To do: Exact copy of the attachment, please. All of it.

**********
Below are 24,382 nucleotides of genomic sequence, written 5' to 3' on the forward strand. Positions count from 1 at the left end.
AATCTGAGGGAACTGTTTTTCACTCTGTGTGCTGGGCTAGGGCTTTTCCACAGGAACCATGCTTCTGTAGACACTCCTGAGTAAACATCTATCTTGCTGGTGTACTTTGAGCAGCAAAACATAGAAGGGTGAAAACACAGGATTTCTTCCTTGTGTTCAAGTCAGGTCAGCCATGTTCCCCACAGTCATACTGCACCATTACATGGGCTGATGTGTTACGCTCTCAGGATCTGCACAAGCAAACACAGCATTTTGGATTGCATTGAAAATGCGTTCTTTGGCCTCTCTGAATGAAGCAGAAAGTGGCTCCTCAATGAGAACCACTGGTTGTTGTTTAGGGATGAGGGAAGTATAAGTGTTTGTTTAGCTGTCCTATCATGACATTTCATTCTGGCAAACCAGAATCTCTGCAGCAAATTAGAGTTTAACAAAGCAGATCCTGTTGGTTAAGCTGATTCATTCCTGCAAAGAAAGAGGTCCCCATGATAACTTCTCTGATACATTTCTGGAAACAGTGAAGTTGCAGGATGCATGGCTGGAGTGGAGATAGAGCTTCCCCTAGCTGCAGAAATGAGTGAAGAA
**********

Below are 24,382 nucleotides of genomic sequence, written 5' to 3' on the forward strand. Positions count from 1 at the left end.
AATCTGAGGGAACTGTTTTTCACTCTGTGTGCTGGGCTAGGGCTTTTCCACAGGAACCATGCTTCTGTAGACACTCCTGAGTAAACATCTATCTTGCTGGTGTACTTTGAGCAGCAAAACATAGAAGGGTGAAAACACAGGATTTCTTCCTTGTGTTCAAGTCAGGTCAGCCATGTTCCCCACAGTCATACTGCACCATTACATGGGCTGATGTGTTACGCTCTCAGGATCTGCACAAGCAAACACAGCATTTTGGATTGCATTGAAAATGCGTTCTTTGGCCTCTCTGAATGAAGCAGAAAGTGGCTCCTCAATGAGAACCACTGGTTGTTGTTTAGGGATGAGGGAAGTATAAGTGTTTGTTTAGCTGTCCTATCATGACATTTCATTCTGGCAAACCAGAATCTCTGCAGCAAATTAGAGTTTAACAAAGCAGATCCTGTTGGTTAAGCTGATTCATTCCTGCAAAGAAAGAGGTCCCCATGATAACTTCTCTGATACATTTCTGGAAACAGTGAAGTTGCAGGATGCATGGCTGGAGTGGAGATAGAGCTTCCCCTAGCTGCAGAAATGAGTGAAGAA